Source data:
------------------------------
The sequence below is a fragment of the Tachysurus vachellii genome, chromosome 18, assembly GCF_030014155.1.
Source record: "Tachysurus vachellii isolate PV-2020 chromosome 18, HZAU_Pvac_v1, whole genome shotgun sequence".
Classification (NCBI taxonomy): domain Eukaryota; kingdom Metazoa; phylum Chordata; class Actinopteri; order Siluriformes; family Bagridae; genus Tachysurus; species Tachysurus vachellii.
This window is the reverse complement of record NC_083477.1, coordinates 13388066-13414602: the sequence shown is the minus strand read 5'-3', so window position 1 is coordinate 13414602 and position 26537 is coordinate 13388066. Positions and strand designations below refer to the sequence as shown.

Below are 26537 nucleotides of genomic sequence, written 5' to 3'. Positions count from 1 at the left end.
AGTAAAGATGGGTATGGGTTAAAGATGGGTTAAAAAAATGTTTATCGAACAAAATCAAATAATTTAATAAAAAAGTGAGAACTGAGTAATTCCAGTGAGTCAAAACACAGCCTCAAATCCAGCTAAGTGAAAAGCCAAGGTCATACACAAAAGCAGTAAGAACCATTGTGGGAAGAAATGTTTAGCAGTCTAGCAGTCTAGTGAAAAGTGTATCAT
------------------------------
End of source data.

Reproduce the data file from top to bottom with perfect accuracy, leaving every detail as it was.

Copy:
The sequence below is a fragment of the Tachysurus vachellii genome, chromosome 18, assembly GCF_030014155.1.
Source record: "Tachysurus vachellii isolate PV-2020 chromosome 18, HZAU_Pvac_v1, whole genome shotgun sequence".
Classification (NCBI taxonomy): domain Eukaryota; kingdom Metazoa; phylum Chordata; class Actinopteri; order Siluriformes; family Bagridae; genus Tachysurus; species Tachysurus vachellii.
This window is the reverse complement of record NC_083477.1, coordinates 13388066-13414602: the sequence shown is the minus strand read 5'-3', so window position 1 is coordinate 13414602 and position 26537 is coordinate 13388066. Positions and strand designations below refer to the sequence as shown.

Below are 26537 nucleotides of genomic sequence, written 5' to 3'. Positions count from 1 at the left end.
AGTAAAGATGGGTATGGGTTAAAGATGGGTTAAAAAAATGTTTATCGAACAAAATCAAATAATTTAATAAAAAAGTGAGAACTGAGTAATTCCAGTGAGTCAAAACACAGCCTCAAATCCAGCTAAGTGAAAAGCCAAGGTCATACACAAAAGCAGTAAGAACCATTGTGGGAAGAAATGTTTAGCAGTCTAGCAGTCTAGTGAAAAGTGTATCAT